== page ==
What I Learned First
I was 12 years old when a friend walked with me around the corner of our neighborhood, and I first learned about sex. In the months to come, I heard about “bases,” “boundaries,” and the dangers of a bedroom door being closed. I grew up around believers and nonbelievers who all spoke reverently about the physical relationship available between two people.
But I was 22 years old by the time a friend sat me down in her living room, passed me squares of toilet paper to blow my nose into, and I first learned about emotional intimacy. A boy I’d gone out with a few times long-distance had just broken my heart.
“I don’t understand,” I cried, tearing the toilet paper apart. “He wasn’t my boyfriend. Why do I feel so betrayed?”
My friend reached over sympathetically. “Because you gave him your heart.”
Every late-night phone call, Facetime, and text message hit me like a sucker punch, reminding me of the dreams I shared. He joked about marriage and applied to jobs near me, but I handed him my heart’s secrets like they were a plastic silverware.
It is of no surprise that the West is obsessed with sex. The entertainment business is drunk on it, romance literature now reads like erotica, and if we want to croon to a clean love song, you might have to rely on Frank Sinatra.
Interestingly enough, the West also recognizes that deep connection is not established solely on touch. Human beings have a deep desire to know and be known—something intentionally created by God. (Read any Psalm that cries out for His affection).
We celebrate emotional intimacy in close friendships and long-lasting marriages, but we can forget its heavy influence on dating. Our culture is so prioritized with sex that the church has focused its efforts on killing the lies the enemy has orchestrated. When I first entered the dating world, my friends and spiritual mentors went out of their way to counsel me in guarding my body.
No one ever said anything about guarding my heart.
Guard Your Heart
“Guard your heart above all else, for it determines the course of your life,” (Proverbs 4:23, NLT). I’ve heard this verse a thousand times and feel that I only understand it most recently.
I have a brown, leather purse I am fiercely protective of in public. It contains my wallet, my car keys, my iPhone, and to-do lists. When I go to a restaurant, I position it by my feet. When I’m in my classroom, I stuff it under my desk. But at home, with my roommates, I often forget where I’ve placed it. If one of us is picking up takeout, I might holler down the stairs, “Just take my Visa. Purse is somewhere in the kitchen!”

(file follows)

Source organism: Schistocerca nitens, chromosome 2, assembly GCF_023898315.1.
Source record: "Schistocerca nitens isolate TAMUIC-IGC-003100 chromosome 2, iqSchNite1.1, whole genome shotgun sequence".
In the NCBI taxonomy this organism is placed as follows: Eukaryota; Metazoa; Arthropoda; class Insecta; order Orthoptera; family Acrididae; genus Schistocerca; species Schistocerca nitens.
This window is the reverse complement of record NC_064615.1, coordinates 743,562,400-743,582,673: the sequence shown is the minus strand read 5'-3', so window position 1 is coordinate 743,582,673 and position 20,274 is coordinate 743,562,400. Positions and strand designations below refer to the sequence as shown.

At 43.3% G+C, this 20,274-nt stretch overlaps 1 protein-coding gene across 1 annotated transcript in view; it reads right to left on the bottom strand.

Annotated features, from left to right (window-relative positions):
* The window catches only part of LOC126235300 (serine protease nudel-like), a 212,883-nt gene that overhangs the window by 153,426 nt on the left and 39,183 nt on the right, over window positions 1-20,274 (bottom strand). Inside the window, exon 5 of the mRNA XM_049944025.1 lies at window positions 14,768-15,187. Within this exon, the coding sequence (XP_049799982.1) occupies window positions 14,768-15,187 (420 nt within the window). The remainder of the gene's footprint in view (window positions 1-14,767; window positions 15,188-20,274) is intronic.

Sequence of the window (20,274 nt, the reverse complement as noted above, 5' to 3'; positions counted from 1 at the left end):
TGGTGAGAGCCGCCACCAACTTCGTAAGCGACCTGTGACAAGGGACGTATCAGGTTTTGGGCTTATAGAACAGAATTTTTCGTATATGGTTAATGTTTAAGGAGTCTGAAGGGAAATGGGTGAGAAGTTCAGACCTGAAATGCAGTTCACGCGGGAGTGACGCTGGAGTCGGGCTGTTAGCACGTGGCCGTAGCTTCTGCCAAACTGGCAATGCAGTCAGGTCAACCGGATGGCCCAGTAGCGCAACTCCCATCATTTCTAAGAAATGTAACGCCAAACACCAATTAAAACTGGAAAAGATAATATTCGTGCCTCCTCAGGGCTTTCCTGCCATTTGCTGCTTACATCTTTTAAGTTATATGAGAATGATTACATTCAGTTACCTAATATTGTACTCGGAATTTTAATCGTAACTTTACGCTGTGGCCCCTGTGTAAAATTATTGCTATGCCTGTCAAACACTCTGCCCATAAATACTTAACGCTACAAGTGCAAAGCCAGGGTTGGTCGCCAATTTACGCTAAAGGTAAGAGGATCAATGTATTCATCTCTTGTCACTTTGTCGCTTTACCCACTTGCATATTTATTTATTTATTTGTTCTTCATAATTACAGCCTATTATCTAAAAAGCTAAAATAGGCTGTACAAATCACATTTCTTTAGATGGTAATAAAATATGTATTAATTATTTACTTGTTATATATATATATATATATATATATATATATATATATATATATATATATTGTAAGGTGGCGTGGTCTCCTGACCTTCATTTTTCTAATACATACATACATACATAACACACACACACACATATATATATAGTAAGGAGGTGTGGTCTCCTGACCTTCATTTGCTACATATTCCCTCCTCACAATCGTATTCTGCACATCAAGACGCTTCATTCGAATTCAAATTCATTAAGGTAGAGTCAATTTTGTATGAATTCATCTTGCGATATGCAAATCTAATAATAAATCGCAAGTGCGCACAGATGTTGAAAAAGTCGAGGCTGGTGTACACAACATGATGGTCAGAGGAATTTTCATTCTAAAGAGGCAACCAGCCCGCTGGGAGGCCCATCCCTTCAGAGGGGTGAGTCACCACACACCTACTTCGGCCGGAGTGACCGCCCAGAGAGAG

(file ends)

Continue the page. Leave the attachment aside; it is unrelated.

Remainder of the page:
If we are conscientious with whom we share the numbers punched on our credit cards, how much more vigilant should we be with the valuables tattooed on our hearts?
The Heart’s Value
Our relationship with the Lord is so intimate because He has unlimited access to our emotions and desires. Another Christian favorite is 1 Samuel 16:7, “For the Lord sees not as man sees: man looks on the outward appearance, but the Lord looks on the heart,” (ESV). Our Father God knows us so well because He cuts through all defenses and sees our hearts for their truest, most-exposed essence.
This is a beautiful aspect of relationships that we should emulate here on earth. Vulnerability, honesty, accountability— these are all good things. These connections help analyze the soul’s condition. But just like we put up boundaries in dating to protect the sanctity of sex, we must be intentional with setting parameters around the heart.
Above All Else
There is a difference between high-fiving and hand holding. There is a difference between embracing a guy friend and snuggling with him on the couch. In the same way, there is a difference between asking a classmate about his weekend plans and listening to a fiancé unveil his childhood trauma.
At first, this may seem obvious; we build to that level of connection. I mean, I’ve never been on a ski lift and had a stranger ask me about my grandmother’s cancer. But in the same way, one touch can lead to more in a heat of passion, so can our conversations progress beyond our primary expectations in a moment of connection.
“Guard your heart above all else, for it determines the course of your life,” (Proverbs 4:23, NLT).
Brothers and sisters, our hearts are worthy of such protection— no matter how flattering a tell-me-more text may be.
Featured Image by Johannes Plenio